Chautauqua Of George Whittell, Jr., At Dangberg Home Ranch Historic Park June 10

Posted By on June 1, 2015


Courtesy of Dangberg Home Ranch Historic Park

MINDEN, Nev.- Chautauqua performer Steve Hale will present “George Whittell, Jr., Playboy Millionaire Who Built the Thunderbird Lodge” at the Dangberg Home Ranch Historic Park on Wednesday June 10, at 6:30 pm. The event is open to the public and free to attend.

Photo provided by Dangberg Home Ranch Historic Park

Photo provided by Dangberg Home Ranch Historic Park

George Whittell, Jr., lived off the interest generated by the millions he inherited from his parents. His enormous assets allowed him to purchase the Nevada side of Lake Tahoe where he built the Thunderbird Lodge in the 1930s. The house was designed by prominent Reno architect Frederick DeLongchamps. This included a six-hundred-foot tunnel connected to a boat house to berth the “Thunderbird,” his fifty-five-foot mahogany yacht.

In his sixties, Whittell’s fondness for animals increased and his toleration of people waned. He often brought his favorite four-legged friends to Tahoe for the summer, including Mingo the elephant. He did maintain a small group of associates who joined him at the Thunderbird Lodge for high-stakes card games and all-night drinking parties in his Card House. Among his guests were baseball legend Ty Cobb and, purportedly, Howard Hughes. Following his death, Whittell left a legacy of public lands at Lake Tahoe and bequests to animal rights organizations.

The Chautauqua Series is sponsored by Bently Ranch, SoaringNV, The Record-Courier, and the Frances C. and William P. Smallwood Foundation. Hale’s performance is also made possible with the assistance of Nevada Humanities, an independent affiliate of the National Endowment for the Humanities.

Steve Hale has been presenting historical figures from the Lake Tahoe region for almost two decades. In addition to Whittell, they include John “Snowshoe” Thompson, Dr. James E. Church and John C. Fremont. He has performed at state parks in northern California, for the Norwegian consulate at the Squaw Valley dedication of a statue of “Snowshoe” Thompson, non-profit fundraising events, dinner theaters, commemorative events, U.S. Forest Service interpretive programs, Chautauqua venues, and in repertory with other Chautauqua performers.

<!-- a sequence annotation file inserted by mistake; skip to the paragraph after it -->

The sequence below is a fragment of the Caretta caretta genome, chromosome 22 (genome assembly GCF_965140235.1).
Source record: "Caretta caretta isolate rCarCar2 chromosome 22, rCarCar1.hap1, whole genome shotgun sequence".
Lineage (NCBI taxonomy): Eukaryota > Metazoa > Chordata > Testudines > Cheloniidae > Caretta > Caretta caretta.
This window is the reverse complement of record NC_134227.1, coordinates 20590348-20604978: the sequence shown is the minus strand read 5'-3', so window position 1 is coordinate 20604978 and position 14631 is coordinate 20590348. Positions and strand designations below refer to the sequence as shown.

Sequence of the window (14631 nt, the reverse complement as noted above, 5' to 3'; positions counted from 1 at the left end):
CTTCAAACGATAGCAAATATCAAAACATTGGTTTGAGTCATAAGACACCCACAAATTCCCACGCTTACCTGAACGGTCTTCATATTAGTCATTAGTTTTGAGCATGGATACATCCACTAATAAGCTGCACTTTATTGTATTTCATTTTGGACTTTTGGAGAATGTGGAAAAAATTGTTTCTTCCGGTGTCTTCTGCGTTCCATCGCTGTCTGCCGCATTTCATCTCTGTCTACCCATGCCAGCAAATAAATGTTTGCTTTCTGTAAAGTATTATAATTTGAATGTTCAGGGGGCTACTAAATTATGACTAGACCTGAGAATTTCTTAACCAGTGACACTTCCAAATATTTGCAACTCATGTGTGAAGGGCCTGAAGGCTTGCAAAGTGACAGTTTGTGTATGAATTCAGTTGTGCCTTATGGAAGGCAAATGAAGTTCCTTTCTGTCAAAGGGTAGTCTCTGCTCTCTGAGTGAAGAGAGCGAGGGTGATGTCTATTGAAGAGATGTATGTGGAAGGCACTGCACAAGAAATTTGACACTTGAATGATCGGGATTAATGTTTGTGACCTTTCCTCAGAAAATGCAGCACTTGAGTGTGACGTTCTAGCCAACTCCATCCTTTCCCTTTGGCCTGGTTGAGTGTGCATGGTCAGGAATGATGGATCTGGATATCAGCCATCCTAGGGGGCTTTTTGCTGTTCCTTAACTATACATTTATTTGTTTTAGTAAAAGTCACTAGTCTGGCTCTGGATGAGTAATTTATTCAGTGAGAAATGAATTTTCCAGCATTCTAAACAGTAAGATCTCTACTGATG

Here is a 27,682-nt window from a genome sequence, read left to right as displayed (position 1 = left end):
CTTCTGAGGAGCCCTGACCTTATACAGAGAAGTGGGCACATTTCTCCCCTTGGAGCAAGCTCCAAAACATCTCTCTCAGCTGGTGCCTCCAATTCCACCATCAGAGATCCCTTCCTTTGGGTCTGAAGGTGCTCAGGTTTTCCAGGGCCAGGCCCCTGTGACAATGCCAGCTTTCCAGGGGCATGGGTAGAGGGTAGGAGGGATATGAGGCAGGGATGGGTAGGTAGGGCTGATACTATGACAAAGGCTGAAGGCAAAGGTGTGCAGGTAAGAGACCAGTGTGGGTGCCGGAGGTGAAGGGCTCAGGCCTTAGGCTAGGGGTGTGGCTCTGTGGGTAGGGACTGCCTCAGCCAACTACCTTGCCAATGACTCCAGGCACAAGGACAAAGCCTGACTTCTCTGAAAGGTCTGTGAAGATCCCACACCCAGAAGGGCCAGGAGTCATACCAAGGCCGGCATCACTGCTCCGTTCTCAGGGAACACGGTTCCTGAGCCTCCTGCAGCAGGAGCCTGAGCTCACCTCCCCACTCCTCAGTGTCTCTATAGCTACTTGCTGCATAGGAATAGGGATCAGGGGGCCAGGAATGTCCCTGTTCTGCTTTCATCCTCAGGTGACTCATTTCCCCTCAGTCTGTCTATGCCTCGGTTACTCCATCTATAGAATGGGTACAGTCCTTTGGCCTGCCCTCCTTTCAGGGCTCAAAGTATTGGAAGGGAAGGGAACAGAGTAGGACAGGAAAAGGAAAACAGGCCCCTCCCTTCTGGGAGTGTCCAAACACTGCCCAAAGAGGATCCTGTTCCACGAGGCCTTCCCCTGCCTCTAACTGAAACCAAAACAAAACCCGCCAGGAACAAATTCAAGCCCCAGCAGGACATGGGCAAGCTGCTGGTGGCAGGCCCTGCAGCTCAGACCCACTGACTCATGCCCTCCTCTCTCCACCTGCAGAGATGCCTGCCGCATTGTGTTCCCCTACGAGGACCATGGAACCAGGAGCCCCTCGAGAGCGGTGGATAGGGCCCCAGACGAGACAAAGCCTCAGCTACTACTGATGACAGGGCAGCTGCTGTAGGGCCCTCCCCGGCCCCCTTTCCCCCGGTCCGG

Hale is returning to perform for the annual Death Valley ’49ers Encampment in Death Valley National Park in November as part of a series highlighting the 19th-century western pioneer movement. Most recently Hale has been commissioned to perform Stephen T. Mather, the first director of the National Park Service, in Yosemite Valley as part of the 2016 centennial celebration of the National Park Service.

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This is a free outdoor event. The park is located at 1450 Hwy 88, ¼ mile north of the Carson Valley Veterinary Hospital. Visitors are encouraged to bring a lawn chair or use one of the park’s chairs. Dogs are not permitted in the park, with the exception of certified service animals. For more information, visit dangberghomeranch.org or call 775-783-9417.

Other speakers in the series will be Juanita Westbrook portraying Elizabeth “Bessie” Coleman, pioneer aviator, on July 8; Lisa Bommarito portraying Eilley Orrum Bowers, the famous “Queen” of the Comstock, on August 5; and Chuck Bauldauskas and Doc Durden portraying Buffalo Bill Cody and Wild Bill Hickok on September 2.

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The Dangberg Home Ranch Historic Park is the 2012 and 2013 Reno-Tahoe Territory winner of the Nevada Commission on Tourism’s “Discover Your Nevada” contest. The site preserves the home of Heinrich F. Dangberg and three generations of descendants. The Dangbergs were a prominent ranching family in Carson Valley history and founded Minden in 1905. The Park includes eight historic structures built between 1857 and 1917, along with a large collection of artifacts, documents and photographs. Programs include guided tours, exhibits and other public events. The Park is operated by Friends of Dangberg Home Ranch, Inc., a 501(c)(3) non-profit organization, in cooperation with its owner, Douglas County.

 

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